BI’s Article search uses Boolean search capabilities. If you are not familiar with these principles, here are some quick tips.
To search specifically for more than one word, put the search term in quotation marks. For example, “workers compensation”. This will limit your search to that combination of words.
To search for a combination of terms, use quotations and the & symbol. For example, “hurricane” & “loss”.
OXFORD, England -- A proposal to broaden the legal definition of psychiatric illness may open a floodgate of claims in U.K. courts, leading to greater liability exposures.
A Law Commission report issued earlier this year identified some disparities in the current legal treatment of psychiatric illnesses and has made recommendations widening the range of individuals who may claim damages, said Dr. Adela Williams, a solicitor with London-based law firm Cameron McKenna.
Speaking at the Fifth Liability Insurance Conference in Oxford earlier this month, organized by the Training Centre, Lloyd's, Dr. Williams explained that situations such as the 1989 Hillsborough football stadium disaster, where dozens of people died in a crowding incident (BI, June 10, 1996), had brought the issue of psychiatric claims to the fore.
Although relatives of people who had died or been injured at Hillsborough had witnessed the incident on live television and later identified the victims, they were not legally entitled to compensation for any consequent psychiatric illness. Police officers on duty generally did receive damages.
This was because the law currently in force for so-called secondary victims -- those not directly involved in the incident -- has evolved in piecemeal fashion. Dr. Anthony Barton, a partner at Cameron McKenna, summarized the current requirements as:
* The secondary victim must have sustained a recognized psychiatric illness.
* Psychiatric illness was reasonably foreseeable.
* The relationship between the secondary victim and the primary victim must be one of closeness based on ties of love and affection.
* There must be a shocking or traumatic event.
* There must be proximity in space and time of the secondary victim to the shocking event.
* The psychiatric illness must have been caused by the shocking events.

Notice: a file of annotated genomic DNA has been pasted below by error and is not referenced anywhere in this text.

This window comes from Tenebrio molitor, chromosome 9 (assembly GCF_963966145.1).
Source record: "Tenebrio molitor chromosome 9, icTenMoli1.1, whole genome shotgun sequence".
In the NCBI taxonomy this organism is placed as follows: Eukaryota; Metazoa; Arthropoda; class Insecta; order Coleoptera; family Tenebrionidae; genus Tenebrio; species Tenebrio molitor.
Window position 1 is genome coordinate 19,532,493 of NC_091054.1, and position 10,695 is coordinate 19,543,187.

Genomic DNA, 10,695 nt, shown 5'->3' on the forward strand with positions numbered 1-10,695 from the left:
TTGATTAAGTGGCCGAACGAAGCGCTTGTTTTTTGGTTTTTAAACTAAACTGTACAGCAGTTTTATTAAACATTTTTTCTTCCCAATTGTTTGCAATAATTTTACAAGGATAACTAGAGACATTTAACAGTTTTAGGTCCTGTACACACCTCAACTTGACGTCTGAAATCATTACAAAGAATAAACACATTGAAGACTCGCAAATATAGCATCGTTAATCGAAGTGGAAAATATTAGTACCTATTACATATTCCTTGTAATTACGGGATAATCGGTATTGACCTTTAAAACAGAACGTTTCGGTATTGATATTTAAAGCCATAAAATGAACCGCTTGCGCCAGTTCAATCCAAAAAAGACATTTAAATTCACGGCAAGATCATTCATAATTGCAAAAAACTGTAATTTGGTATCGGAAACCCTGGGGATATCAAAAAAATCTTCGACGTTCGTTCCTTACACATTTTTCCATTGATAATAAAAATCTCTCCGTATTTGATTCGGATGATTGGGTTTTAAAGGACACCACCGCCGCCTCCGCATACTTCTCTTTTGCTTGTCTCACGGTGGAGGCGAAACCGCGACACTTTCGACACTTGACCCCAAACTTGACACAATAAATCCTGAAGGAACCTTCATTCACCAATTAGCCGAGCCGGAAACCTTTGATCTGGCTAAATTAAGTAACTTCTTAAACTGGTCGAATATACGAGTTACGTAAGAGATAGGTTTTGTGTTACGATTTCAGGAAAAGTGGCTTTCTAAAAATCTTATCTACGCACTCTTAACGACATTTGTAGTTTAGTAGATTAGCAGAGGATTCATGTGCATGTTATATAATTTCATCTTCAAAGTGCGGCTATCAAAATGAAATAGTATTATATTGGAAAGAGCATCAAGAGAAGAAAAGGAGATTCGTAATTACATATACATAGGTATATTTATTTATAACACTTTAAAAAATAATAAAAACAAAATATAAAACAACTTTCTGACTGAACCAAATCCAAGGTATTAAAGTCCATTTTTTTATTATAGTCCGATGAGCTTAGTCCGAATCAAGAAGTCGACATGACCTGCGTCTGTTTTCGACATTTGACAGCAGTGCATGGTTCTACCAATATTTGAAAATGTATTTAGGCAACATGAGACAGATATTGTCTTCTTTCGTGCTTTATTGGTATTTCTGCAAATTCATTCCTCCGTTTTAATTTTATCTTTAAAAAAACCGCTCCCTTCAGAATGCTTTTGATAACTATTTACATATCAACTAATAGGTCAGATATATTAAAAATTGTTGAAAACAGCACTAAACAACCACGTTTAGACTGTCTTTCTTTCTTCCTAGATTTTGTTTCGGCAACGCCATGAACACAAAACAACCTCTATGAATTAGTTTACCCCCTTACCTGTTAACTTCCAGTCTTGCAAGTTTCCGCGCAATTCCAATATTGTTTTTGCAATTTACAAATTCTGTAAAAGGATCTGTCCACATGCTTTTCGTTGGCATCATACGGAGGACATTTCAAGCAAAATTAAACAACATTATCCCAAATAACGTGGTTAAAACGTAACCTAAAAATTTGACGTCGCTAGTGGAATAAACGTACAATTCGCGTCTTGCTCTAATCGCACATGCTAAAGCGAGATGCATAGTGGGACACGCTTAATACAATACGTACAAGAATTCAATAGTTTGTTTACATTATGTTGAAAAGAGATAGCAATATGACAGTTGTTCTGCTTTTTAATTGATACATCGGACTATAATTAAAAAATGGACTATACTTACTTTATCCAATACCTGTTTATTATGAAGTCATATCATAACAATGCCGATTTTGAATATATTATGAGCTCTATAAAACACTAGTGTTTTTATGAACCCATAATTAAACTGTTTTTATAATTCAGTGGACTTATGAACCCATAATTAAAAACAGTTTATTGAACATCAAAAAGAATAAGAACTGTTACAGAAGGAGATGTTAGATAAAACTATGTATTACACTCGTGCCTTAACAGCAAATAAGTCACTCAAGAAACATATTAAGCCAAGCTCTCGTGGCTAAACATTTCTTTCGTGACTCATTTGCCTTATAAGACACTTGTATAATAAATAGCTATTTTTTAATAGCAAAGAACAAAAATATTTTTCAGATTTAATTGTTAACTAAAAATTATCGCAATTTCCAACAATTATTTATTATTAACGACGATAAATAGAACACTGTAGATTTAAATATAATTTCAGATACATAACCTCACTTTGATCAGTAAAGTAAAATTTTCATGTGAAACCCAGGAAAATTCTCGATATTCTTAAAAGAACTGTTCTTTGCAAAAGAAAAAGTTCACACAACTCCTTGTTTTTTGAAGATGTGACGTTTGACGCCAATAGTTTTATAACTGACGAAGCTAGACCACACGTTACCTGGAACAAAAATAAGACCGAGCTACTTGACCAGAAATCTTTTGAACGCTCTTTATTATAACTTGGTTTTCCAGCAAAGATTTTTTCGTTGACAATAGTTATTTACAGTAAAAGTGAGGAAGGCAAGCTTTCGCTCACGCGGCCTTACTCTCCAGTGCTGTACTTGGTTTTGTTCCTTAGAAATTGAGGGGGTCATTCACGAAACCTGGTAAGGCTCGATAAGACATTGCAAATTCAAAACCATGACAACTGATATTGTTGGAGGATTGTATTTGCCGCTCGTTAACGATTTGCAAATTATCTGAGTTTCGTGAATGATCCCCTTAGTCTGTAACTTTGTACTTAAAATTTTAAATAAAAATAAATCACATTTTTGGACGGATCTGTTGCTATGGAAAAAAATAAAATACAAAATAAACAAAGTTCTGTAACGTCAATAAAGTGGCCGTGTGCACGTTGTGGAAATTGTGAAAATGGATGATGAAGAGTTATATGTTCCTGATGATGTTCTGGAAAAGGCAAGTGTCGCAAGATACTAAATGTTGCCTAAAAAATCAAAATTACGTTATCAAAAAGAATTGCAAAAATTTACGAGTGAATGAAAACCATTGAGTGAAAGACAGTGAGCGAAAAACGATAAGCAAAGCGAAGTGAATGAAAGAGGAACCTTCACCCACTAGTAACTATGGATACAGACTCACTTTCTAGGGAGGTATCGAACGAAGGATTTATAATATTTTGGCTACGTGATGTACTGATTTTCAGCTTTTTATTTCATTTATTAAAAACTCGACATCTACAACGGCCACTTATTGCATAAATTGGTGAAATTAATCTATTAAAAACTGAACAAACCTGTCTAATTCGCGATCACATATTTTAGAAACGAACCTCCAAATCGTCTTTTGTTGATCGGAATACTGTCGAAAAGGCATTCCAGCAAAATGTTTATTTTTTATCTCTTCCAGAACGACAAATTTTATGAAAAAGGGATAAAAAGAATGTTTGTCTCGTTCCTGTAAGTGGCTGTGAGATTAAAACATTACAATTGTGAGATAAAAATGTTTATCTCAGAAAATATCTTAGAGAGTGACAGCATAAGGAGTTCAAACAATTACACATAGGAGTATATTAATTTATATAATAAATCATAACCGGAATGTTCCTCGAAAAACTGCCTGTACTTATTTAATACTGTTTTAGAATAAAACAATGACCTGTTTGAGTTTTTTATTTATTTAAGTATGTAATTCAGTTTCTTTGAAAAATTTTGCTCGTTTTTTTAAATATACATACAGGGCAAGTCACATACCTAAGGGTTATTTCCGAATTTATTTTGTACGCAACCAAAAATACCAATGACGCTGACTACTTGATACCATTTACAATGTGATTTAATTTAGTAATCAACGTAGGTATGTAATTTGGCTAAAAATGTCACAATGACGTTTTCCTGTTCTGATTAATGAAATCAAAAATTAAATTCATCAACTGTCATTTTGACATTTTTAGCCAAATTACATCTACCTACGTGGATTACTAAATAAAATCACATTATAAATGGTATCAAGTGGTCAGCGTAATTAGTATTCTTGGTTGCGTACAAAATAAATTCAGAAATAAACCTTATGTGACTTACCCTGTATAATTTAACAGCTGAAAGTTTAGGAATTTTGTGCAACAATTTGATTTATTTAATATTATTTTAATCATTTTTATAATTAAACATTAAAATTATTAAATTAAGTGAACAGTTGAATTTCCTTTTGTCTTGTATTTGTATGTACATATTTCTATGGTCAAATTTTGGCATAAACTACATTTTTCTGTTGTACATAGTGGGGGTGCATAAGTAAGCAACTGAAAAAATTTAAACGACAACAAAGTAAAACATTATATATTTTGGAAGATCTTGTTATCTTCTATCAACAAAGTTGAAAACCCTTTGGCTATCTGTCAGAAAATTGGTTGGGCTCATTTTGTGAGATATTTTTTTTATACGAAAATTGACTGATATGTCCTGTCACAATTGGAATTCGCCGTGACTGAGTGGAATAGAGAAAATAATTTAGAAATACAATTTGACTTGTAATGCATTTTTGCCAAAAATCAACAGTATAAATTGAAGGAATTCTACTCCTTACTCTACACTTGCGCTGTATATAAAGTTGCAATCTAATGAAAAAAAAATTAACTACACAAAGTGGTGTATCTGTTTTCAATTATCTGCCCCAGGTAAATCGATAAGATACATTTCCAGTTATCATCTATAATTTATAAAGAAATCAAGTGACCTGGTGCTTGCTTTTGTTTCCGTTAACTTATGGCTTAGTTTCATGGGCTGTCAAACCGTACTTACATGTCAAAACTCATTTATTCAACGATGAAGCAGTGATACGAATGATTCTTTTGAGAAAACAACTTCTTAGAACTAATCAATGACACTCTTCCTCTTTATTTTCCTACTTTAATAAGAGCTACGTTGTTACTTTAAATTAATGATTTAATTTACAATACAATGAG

"Although these legal principles are readily stated, their application in fact is a matter of degree," explained Dr. Barton. "Accordingly, the application of the law in this area gives rise to massive difficulties" for both claimants and defendants.
In addition, new causes of action such as potential exposure to AIDS or Creutzfeldt-Jakob disease -- a form of the so-called mad cow disease that affects humans -- have opened up new areas of litigation where the risk of physical harm has led to psychiatric injury, though no physical injury has been sustained.
"Such claims can be potentially very wide since the concept of safety in relation to consumer products is relative rather than absolute -- any consumer product can be associated with some risk," he said.
As a result, U.K. risk managers will have to be more diligent in identifying and trying to prevent foreseeably harmful events.
These types of issues triggered the Law Commission's report this year -- and led it to advise that legislation addressing the universe of psychiatric injury claims was not the way forward, said Dr. Williams. Instead, the commission "felt it was important that the law should be able to develop incrementally to reflect medical and sociological advances," she explained. Nevertheless, the Law Commission identified certain areas where the law was "developing in an inappropriate direction," she said.
In particular, it recommended that the "shock requirement" be dropped, since in certain circumstances psychiatric illness from an event can develop over time. At the same time, the Law Commission recognized that removing the shock requirement may increase the number of claims and that in circumstances where the illness develops over a period, it may be difficult to prove it is due to the particular incident.
The Law Commission also strengthened the legal claims of secondary victims, taking the view that "there was little evidence justifying a distinction between those plaintiffs who came within the area of physical danger to justify treating them differently from those who were not within the area of physical danger but suffered psychiatric illness," she said.
It also said the proximity requirements should be removed for all secondary victims where there is a close tie of love and affection.